As the obituary writer in a spectacularly beautiful but often dangerous spit of land in Alaska, Heather Lende knows something about last words and lives well lived. Now she’s distilled what she’s learned about how to live a more exhilarating and meaningful life into three words: find the good. It’s that simple--and that hard. Quirky and profound, individual and universal, Find the Good offers up short chapters that help us unlearn the habit--and it is a habit--of seeing only the negatives. Lende reminds us that we can choose to see any event--starting a new job or being laid off from an old one, getting married or getting divorced--as an opportunity to find the good. As she says, “We are all writing our own obituary every day by how we live. The best news is that there’s still time for additions and revisions before it goes to press.” Ever since Algonquin published her first book, the New York Times bestseller If You Lived Here, I’d Know Your Name, Heather Lende has been praised for her storytelling talent and her plainspoken wisdom. The Los Angeles Times called her “part Annie Dillard, part Anne Lamott,” and that comparison has never been more apt as she gives us a fresh, positive perspective from which to view our relationships, our obligations, our priorities, our community, and our world. An antidote to the cynicism and self-centeredness that we are bombarded with every day in the news, in our politics, and even at times in ourselves, Find the Good helps us rediscover what’s right with the world. “Heather Lende’s small town is populated with big hearts--she finds them on the beach, walking her granddaughters, in the stories of ordinary peoples’ lives, and knits them into unforgettable tales. Find the Good is a treasure.” —Jo-Ann Mapson, author of Owen’s Daughter “Find the Good is excellent company in unsteady times . . . Heather Lende is the kind of person you want to sit across the kitchen table from on a rainy afternoon with a bottomless cup of tea. When things go wrong, when things go right, her quiet, commonsense wisdom, self-examining frankness, and good-natured humor offer a chance to reset, renew, rebalance.” —Pam Houston, author of Contents May Have Shifted “With gentle humor and empathy [Lende] introduces a number of people who provide examples of how to live well . . . [Find the Good] is simple yet profound.” —Booklist “In this cynical world, Find the Good is a tonic, a literary wellspring, which will continue to run, and nurture, even in times of drought. What a brave and beautiful thing Heather Lende has made with this book.” —John Straley, Shamus Award winner and former writer laureate of Alaska “Heather Lende is a terrific writer and terrific company: intimate, authentic, and as quirky as any of her subjects.” —Marilyn Johnson, author of The Dead Beat
Among his devoted fans, his pieces were known simply as McGs. With a "genius for illuminating that sometimes ephemeral apogee in people's lives when they prove capable of generating a brightly burning spark" (Columbia Journalism Review), Robert McG. Thomas Jr. commemorated fascinating, unconventional lives with signature style and wit. The New York Times received countless letters over the years from readers moved to tears or laughter by a McG. Eschewing traditionally famous subjects, Thomas favored unsung heroes, eccentrics, and underachievers, including: Edward Lowe, the inventor of Kitty Litter ("Cat Owner's Best Friend"); Angelo Zuccotti, the bouncer at El Morocco ("Artist of the Velvet Rope"); and Kay Halle, a glamorous Cleveland department store heiress who received sixty-four marriage proposals ("An Intimate of Century's Giants"). In one of his classic obituaries, Thomas described Anton Rosenberg as a "storied sometime artist and occasional musician who embodied the Greenwich Village hipster ideal of 1950's cool to such a laid-back degree and with such determined detachment that he never amounted to much of anything." Thomas captured life's ironies and defining moments with elegance and a gift for making a sentence sing. He had an uncanny sense of the passion and personality that make each life unique, and the ability, as Joseph Epstein wrote, to "look beyond the facts and the rigid formula of the obit to touch on a deeper truth." Compiled by Chris Calhoun, one of Thomas's most dedicated readers, and with a fittingly sharp introduction from acclaimed novelist and critic Thomas Mallon, 52 McGs. will win legions of new fans to the masterful writer who transformed the obituary into an art form.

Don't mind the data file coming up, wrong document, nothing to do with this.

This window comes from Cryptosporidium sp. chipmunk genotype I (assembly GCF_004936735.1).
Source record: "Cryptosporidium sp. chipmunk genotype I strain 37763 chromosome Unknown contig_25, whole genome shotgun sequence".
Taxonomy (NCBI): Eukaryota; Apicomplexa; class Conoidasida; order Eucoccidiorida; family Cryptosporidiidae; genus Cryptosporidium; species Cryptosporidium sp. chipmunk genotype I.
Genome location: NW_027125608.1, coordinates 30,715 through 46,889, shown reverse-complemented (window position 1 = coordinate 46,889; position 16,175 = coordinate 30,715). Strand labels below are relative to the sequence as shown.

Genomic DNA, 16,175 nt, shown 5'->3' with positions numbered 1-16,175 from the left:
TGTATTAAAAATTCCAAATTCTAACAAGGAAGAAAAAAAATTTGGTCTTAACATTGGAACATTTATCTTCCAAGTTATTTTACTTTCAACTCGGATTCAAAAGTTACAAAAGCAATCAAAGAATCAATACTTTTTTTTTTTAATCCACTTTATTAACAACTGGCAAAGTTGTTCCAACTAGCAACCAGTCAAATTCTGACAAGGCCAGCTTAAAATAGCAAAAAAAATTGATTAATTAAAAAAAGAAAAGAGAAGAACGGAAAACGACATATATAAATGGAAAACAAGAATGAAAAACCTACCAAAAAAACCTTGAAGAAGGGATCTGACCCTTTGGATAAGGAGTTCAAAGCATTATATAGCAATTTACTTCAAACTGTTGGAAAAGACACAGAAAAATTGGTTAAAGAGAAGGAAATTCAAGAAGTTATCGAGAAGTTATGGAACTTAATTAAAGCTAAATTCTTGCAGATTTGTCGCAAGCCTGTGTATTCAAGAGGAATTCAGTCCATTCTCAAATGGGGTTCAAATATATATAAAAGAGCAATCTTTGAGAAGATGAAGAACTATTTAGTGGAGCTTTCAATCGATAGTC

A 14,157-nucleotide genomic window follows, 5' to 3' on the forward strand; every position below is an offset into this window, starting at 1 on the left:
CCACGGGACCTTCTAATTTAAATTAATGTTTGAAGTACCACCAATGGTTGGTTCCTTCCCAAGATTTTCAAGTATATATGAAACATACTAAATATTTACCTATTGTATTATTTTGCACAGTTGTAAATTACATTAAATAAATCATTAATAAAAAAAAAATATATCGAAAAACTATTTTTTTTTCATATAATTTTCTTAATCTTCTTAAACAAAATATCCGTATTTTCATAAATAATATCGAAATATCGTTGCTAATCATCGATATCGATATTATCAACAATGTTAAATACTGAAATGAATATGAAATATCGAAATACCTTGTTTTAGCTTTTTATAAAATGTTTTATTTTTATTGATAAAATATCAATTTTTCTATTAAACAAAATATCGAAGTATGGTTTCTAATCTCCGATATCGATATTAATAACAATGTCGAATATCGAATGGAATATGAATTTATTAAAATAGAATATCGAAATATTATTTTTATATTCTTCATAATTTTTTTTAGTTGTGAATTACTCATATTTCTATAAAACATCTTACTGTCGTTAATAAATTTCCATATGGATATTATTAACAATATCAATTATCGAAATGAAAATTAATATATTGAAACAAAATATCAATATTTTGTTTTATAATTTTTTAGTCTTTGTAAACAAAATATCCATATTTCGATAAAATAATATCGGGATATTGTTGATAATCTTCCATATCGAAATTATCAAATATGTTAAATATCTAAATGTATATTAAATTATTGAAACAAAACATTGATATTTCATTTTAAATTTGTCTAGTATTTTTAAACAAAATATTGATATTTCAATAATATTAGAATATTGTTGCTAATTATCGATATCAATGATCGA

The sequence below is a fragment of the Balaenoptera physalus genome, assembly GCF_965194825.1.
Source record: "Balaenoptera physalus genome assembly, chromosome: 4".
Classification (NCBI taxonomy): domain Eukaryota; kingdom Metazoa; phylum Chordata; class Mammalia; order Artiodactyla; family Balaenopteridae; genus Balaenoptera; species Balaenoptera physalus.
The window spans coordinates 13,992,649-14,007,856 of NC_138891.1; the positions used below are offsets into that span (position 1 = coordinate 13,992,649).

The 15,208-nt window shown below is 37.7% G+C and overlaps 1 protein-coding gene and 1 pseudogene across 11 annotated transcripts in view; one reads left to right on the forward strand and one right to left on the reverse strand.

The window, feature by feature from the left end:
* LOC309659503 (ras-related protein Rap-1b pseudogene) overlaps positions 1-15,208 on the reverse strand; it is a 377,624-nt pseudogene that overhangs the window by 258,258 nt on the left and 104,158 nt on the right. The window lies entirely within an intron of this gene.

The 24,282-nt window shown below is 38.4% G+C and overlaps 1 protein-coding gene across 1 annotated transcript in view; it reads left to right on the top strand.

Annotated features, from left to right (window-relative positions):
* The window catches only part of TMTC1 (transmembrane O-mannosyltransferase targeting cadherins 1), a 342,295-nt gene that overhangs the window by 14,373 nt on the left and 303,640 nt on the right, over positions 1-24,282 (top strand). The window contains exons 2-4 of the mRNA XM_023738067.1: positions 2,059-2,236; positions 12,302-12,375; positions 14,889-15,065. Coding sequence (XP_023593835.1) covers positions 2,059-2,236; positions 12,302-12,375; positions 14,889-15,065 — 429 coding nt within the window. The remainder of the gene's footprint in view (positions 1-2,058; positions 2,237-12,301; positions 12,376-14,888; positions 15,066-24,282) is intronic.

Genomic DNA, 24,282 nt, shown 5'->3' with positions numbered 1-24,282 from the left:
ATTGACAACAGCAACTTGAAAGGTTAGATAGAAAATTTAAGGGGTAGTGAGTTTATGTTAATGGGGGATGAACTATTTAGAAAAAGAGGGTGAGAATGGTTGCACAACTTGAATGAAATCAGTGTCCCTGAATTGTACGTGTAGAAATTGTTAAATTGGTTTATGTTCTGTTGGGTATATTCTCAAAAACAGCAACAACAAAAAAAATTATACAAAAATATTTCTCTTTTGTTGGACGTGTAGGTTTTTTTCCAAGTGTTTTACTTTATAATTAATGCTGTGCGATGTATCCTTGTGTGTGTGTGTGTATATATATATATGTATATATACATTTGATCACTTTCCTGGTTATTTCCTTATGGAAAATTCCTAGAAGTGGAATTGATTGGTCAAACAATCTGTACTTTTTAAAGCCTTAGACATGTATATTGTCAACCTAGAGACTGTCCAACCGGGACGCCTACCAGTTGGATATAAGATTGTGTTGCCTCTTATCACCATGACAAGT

From the best-selling author of The Obituary Writer, the stirring multigenerational story of an Italian-American family. An Italian Wife is the extraordinary story of Josephine Rimaldi—her joys, sorrows, and passions, spanning more than seven decades. The novel begins in turn-of-the-century Italy, when fourteen-year-old Josephine, sheltered and naive, is forced into an arranged marriage to a man she doesn't know or love who is about to depart for America, where she later joins him. Bound by tradition, Josephine gives birth to seven children. The last, Valentina, is conceived in passion, born in secret, and given up for adoption. Josephine spends the rest of her life searching for her lost child, keeping her secret even as her other children go off to war, get married, and make their own mistakes. Her son suffers in World War One. One daughter struggles to assimilate in the new world of the 1950s American suburbs, while another, stranded in England, grieves for a lover lost in World War Two. Her granddaughters experiment with the sex, drugs, and rock-and-roll in the 1970s. Poignant, sensual, and deeply felt, An Italian Wife is a sweeping and evocative portrait of a family bound by love and heartbreak.